It’s hard to believe that prior to 1975 regulated deer hunting did not exist in Connecticut. Landowners, designated persons under a closed system using crop protection permits and poachers were the only people hunting deer in the state. There were not many deer to hunt at that time. Some notorious poachers were connected to the black market, where they illicitly sold their venison in big cities such as Boston and New York. These practices went on not only in the Constitution State but throughout the region and probably anywhere white-tailed deer were found throughout the country. Poaching is still present, but is not as serious as it was during the past.
By Bob Sampson
For Deer & Deer Hunting
Land use and habitat changes during the 1960s through the 1980s created a perfect environment that deer rapidly filled, and being a life-long hunter, I literally watched Connecticut hunting opportunities evolve. But over the years my most productive private land permits were lost to development and ownership changes, reducing my personal hunting opportunities to 185 acres of hunting-club land a short drive from home.
Whatever the reason, possibly bad timing, I developed a case of “deer blindness” during the 2012 season. This is a term my buddy and I use when we are unable to tag or, in this case, even see an animal. During the afternoon of my first bowhunt in October, a single spike buck wandered past my stand 10 yards out of range — then the blindness set in.
One day late in December, without so much as a chickadee or squirrel for company, I walked the entire club property as a scouting mission out of sheer frustration. The idea was to simply spook a deer or locate fresh sign, then devise a plan of action. Bad idea, all it did was sweat up my hunting clothes, soak and muddy my boots and inflict enough briar scratches to make me look like I’d lost a sword fight, without seeing a sign of life. I’ve seldom experienced such barren woodlands.
The day before the season ended, a letter arrived from the National Marine Fisheries Service that contained a thank you note and what it called a “Good Luck Buck,” a one dollar bill for completing a survey. Hoping that it might actually bring some good fortune, I folded and tucked the bill into my wallet, where it would be safe. In a pile of desk litter was a brand new Buck knife that I’d won in a raffle. It too was enlisted as a “good luck double whammy,” for that final muzzleloader hunt on Dec. 31, 2012, New Year’s Eve day.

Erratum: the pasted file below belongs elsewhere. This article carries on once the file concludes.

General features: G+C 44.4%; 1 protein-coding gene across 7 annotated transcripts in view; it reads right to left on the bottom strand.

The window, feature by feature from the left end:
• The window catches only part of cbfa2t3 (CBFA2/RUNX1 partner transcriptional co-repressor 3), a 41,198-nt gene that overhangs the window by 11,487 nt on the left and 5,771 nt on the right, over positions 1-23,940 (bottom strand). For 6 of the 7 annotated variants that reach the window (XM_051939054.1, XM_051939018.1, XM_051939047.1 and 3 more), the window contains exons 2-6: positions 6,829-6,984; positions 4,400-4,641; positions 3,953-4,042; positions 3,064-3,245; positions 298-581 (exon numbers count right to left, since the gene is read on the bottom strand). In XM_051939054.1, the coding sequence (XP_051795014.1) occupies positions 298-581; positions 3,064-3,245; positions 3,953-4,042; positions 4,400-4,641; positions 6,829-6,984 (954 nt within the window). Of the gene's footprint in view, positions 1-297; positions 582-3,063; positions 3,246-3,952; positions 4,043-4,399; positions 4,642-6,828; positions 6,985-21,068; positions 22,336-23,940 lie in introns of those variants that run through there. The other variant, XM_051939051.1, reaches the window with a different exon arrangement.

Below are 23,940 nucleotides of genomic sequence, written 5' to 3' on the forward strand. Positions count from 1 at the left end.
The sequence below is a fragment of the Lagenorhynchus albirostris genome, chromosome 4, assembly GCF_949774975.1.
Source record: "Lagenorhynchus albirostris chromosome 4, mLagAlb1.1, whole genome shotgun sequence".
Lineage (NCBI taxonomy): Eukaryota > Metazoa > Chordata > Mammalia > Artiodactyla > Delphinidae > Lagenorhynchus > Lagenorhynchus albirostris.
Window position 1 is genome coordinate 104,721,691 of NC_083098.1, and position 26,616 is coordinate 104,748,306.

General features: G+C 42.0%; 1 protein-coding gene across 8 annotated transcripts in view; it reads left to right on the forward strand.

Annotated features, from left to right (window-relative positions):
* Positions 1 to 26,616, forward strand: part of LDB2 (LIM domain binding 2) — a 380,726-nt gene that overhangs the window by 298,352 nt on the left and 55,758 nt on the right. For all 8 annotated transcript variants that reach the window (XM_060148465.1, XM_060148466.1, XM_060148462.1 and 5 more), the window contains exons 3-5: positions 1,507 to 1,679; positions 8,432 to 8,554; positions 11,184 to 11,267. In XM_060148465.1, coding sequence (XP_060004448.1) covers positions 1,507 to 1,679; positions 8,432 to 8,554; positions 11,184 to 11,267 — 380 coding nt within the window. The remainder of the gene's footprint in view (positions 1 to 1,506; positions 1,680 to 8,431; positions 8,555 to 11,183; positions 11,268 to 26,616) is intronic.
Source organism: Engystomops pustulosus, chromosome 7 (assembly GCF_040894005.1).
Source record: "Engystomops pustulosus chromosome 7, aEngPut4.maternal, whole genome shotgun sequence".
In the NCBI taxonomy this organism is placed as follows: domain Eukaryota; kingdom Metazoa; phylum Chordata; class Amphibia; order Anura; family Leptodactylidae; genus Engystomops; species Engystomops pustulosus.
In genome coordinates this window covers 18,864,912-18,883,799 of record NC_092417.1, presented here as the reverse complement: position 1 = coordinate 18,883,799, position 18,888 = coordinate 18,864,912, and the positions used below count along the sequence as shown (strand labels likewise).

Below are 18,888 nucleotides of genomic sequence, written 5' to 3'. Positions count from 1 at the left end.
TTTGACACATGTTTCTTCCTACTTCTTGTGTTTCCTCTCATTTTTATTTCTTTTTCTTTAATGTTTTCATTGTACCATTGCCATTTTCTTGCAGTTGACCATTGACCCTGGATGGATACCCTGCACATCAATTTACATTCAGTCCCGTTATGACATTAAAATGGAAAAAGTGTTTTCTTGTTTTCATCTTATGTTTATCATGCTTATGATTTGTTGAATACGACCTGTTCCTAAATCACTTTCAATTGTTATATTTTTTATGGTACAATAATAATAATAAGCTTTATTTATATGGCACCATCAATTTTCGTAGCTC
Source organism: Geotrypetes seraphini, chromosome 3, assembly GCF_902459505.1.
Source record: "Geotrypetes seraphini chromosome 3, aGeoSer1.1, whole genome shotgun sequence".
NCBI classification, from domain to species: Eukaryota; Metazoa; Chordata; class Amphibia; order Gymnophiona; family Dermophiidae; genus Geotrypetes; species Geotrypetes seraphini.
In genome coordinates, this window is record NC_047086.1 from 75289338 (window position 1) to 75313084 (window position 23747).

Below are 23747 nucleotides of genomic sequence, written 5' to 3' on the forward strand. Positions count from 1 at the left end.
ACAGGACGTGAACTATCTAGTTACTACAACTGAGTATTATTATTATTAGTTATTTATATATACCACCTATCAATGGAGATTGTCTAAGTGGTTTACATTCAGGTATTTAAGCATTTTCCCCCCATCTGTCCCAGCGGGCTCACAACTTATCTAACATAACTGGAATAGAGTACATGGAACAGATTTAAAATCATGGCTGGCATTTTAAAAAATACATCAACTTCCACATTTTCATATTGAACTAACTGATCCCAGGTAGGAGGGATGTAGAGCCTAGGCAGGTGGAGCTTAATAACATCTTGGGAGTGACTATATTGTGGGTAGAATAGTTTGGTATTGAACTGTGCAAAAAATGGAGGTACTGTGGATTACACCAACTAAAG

Earlier in the fall, while pheasant and bowhunting, I’d located a half-dozen tree rubs that appeared to be from a mature buck. However, the tracks associated with those rubs were small and didn’t appear to belong to the deer making impressive rubs on 3- to 4-inch diameter saplings. I began a campaign to tag that buck that eventually devolved into an effort to simply harvest a deer, any deer. Giving up wasn’t an option, especially after a foot of fresh snow fell the night before that last day of the regular deer season. When I approached my hunting area at about 9 a.m., the snowfall was subsiding. Since deer often move immediately after a winter storm, I figured the timing was perfect.
TRACKS IN THE SNOW
The state road leading to the locked gate had not been plowed. A hundred yards or so before the driveway, three sets of deer tracks came from land across the road from ours where the deer had walked right down the middle of the tar road. I followed the tracks in the car and couldn’t believe it when they turned into the driveway toward the clubhouse, like they were members going to a meeting. I parked the Jeep a safe distance off the main road and got out.
Excited about finally seeing fresh deer tracks and knowing those deer were close, I pulled my Thompson/ Center Encore from its case, loaded it and began the stalk. The tracks continued up the center of the quarter-mile-long dirt road. At the end, the story in the snow indicated I had interrupted the deers’ breakfast of low-hanging cedar branches 50 feet from the front door of the clubhouse.
The tracks leading up to the trees were those of walking deer — on the opposite side it was clear they were loping, so I had obviously spooked them. They were closer than I’d realized. Slowing to the pace of a now excited snail, I resumed the stalk slightly to the side of the exit tracks. There was no wind to contend with, making it essential to spot the deer before they spotted me, a difficult task because they were already on high alert.